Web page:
Results of The Wall Street Journal’s Best on the Street survey are out. After 20 years on the survey scene, they spotlight the 4 C’s that make a great sell-side analyst…contacts, commitment, contrarianism and conviction.
What do we think of this?
From the covered company’s perspective, it’s easy to see how the first two C’s, contacts and commitment, are critical to an analyst’s success. After all, corporate management teams expect the sell-side to have the dedication necessary to fully grasp the company’s mission, vision and strategy while relying on the analysts to connect them with prospective investors.
The latter C’s, contrarianism and conviction, however, are likely a tougher sell. Management teams always covet the analyst that is willing to go against the grain to recommend their company’s stock. But when a rating downgrade or uber-critical position materializes, the knee-jerk reaction is often to chastise the analyst by blacklisting him or her, cutting off all access. In some cases, forever.
Nobody wants to feel the scorn of being in someone’s penalty box, and the same tenet holds true for the sell-side. Instead of seeing a downgrade as a permanent snub and writing off the analyst for good, take the time to understand what drove the analyst’s decision. Use every opportunity possible to demonstrate how your company is executing on its strategy, hopefully dispelling the analyst’s concerns over time.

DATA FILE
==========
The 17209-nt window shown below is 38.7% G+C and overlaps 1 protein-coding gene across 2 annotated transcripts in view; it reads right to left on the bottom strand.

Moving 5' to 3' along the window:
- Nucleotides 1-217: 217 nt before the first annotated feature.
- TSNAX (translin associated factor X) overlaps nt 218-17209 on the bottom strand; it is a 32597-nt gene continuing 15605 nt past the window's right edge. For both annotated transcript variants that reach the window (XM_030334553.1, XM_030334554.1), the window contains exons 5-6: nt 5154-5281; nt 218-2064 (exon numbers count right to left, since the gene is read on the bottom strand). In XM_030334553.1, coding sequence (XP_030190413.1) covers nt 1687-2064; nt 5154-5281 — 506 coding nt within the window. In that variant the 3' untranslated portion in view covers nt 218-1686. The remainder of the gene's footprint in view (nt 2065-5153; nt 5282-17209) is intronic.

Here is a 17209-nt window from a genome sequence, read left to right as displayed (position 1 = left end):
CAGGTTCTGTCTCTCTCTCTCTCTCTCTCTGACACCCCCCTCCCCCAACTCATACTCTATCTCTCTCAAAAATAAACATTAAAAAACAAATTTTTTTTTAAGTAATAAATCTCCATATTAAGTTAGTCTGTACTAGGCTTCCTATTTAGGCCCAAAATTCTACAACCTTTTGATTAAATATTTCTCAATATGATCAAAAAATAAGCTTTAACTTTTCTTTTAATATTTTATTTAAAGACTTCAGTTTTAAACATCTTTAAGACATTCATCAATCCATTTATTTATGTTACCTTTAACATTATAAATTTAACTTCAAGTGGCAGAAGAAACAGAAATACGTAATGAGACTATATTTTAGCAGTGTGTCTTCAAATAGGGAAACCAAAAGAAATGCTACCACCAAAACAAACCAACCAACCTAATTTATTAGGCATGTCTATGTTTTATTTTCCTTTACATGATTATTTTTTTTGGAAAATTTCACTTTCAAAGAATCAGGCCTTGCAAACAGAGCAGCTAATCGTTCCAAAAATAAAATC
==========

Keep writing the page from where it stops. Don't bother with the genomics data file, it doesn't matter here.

The analyst may eventually come around and you will have salvaged a relationship that may in fact ultimately prove fruitful.
Stacy Feit is a Senior Vice President at Financial Relations Board with over 10 years of investor relations and Wall Street experience. She provides strategic financial communications counsel and helps clients increase their visibility within the financial community. She has guided numerous clients through major milestones, including IPOs, spin-offs, acquisitions and restructurings.